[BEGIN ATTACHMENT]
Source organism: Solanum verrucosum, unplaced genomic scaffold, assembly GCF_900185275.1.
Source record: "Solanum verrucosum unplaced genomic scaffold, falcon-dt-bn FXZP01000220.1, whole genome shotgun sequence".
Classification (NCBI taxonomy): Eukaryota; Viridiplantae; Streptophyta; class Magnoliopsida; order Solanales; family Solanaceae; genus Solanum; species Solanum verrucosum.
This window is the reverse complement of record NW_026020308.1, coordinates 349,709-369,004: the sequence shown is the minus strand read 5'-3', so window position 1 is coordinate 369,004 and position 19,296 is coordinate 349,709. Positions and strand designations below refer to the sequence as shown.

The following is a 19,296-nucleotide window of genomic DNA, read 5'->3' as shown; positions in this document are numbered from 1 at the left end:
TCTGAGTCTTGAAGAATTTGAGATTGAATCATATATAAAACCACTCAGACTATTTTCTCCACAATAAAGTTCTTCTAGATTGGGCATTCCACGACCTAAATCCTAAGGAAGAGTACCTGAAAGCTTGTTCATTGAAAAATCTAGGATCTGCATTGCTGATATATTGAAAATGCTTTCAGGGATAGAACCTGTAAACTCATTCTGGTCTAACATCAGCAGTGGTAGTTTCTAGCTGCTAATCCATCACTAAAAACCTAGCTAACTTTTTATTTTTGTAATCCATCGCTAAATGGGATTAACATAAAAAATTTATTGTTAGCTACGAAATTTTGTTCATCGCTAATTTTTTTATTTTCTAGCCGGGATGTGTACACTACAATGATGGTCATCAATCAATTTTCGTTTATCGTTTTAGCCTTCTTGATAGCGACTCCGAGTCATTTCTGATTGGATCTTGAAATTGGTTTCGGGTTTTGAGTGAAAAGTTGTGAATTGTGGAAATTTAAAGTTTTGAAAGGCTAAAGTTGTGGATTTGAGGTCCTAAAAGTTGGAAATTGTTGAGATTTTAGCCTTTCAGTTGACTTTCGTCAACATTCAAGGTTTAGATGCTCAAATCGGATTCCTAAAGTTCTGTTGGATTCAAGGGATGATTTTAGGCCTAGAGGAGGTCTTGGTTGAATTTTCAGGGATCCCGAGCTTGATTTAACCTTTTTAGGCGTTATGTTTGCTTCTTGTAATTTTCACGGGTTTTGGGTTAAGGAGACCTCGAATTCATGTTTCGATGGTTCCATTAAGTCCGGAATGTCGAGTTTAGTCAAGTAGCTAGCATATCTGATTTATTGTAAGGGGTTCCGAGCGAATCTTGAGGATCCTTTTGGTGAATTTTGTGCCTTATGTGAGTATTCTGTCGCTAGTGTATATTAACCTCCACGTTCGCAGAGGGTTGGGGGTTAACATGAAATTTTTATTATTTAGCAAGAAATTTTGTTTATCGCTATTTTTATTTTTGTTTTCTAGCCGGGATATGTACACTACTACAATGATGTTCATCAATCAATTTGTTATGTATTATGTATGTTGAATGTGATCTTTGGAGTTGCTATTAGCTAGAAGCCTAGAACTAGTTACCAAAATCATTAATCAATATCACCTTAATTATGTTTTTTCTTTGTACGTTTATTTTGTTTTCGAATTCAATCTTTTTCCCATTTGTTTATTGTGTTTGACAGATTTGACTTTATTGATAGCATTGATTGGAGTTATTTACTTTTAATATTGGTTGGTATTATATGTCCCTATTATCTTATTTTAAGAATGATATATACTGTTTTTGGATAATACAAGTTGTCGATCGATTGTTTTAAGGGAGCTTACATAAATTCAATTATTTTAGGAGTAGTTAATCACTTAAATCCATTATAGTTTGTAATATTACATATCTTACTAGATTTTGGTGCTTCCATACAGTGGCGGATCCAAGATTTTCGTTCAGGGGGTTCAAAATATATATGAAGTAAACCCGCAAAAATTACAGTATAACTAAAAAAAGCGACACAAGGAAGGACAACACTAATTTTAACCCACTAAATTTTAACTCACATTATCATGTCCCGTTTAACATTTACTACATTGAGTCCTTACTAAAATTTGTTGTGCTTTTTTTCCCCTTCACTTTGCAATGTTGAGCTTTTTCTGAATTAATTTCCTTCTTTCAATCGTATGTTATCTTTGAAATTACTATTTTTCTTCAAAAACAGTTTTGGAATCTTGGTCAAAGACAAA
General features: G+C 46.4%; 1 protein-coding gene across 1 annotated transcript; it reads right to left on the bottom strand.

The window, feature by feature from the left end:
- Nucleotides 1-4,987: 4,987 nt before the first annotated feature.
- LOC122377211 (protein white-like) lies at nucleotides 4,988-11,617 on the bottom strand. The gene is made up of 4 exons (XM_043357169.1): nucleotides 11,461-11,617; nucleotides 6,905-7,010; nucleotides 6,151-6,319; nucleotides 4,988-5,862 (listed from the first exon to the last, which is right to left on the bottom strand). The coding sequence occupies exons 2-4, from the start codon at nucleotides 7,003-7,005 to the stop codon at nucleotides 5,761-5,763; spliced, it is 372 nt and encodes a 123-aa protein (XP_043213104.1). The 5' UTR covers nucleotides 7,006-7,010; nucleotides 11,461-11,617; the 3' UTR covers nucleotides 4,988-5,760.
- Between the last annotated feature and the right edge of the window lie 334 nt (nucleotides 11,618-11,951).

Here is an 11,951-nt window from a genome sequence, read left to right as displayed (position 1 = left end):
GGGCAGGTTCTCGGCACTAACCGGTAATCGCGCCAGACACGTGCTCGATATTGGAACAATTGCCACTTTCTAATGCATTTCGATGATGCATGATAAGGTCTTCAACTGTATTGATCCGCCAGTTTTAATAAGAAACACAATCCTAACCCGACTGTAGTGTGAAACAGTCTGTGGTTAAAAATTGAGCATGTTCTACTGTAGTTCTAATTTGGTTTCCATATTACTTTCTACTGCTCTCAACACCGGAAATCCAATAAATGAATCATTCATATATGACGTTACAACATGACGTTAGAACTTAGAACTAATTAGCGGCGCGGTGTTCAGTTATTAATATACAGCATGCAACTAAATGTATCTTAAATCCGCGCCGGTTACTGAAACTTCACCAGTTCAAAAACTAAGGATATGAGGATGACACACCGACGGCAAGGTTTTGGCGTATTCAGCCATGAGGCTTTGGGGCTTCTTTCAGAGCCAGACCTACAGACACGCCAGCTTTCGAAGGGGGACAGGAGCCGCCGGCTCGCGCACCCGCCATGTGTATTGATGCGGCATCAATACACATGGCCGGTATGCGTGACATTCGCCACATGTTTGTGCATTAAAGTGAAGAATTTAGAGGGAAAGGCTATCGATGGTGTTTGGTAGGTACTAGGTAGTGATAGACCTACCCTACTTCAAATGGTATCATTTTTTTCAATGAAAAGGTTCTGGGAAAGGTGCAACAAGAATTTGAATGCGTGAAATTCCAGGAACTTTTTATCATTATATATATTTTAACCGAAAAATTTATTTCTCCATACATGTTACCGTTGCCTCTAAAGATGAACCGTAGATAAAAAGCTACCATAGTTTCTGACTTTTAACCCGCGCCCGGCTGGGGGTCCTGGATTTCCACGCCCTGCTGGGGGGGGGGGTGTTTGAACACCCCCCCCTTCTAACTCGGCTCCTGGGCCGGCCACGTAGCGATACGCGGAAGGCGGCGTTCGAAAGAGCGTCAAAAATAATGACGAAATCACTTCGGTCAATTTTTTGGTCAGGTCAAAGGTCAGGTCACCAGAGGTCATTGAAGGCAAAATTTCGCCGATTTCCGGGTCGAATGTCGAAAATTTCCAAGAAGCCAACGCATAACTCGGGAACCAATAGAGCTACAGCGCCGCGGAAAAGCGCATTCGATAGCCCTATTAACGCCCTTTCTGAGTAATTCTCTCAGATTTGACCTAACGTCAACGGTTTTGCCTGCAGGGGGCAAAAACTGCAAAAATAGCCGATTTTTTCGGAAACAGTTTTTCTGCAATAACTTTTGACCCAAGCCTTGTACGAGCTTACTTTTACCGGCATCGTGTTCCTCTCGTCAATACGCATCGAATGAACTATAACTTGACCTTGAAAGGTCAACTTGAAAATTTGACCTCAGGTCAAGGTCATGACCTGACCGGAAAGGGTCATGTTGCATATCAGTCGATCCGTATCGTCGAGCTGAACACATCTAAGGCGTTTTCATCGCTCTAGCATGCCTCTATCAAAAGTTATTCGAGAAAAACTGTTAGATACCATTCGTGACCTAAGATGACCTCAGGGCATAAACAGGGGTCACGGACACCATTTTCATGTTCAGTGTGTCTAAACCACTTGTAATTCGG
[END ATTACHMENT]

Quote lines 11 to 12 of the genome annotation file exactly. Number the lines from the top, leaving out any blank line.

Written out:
- Between the last annotated feature and the right edge of the window lie 334 nt (nucleotides 11,618-11,951).

Here is an 11,951-nt window from a genome sequence, read left to right as displayed (position 1 = left end):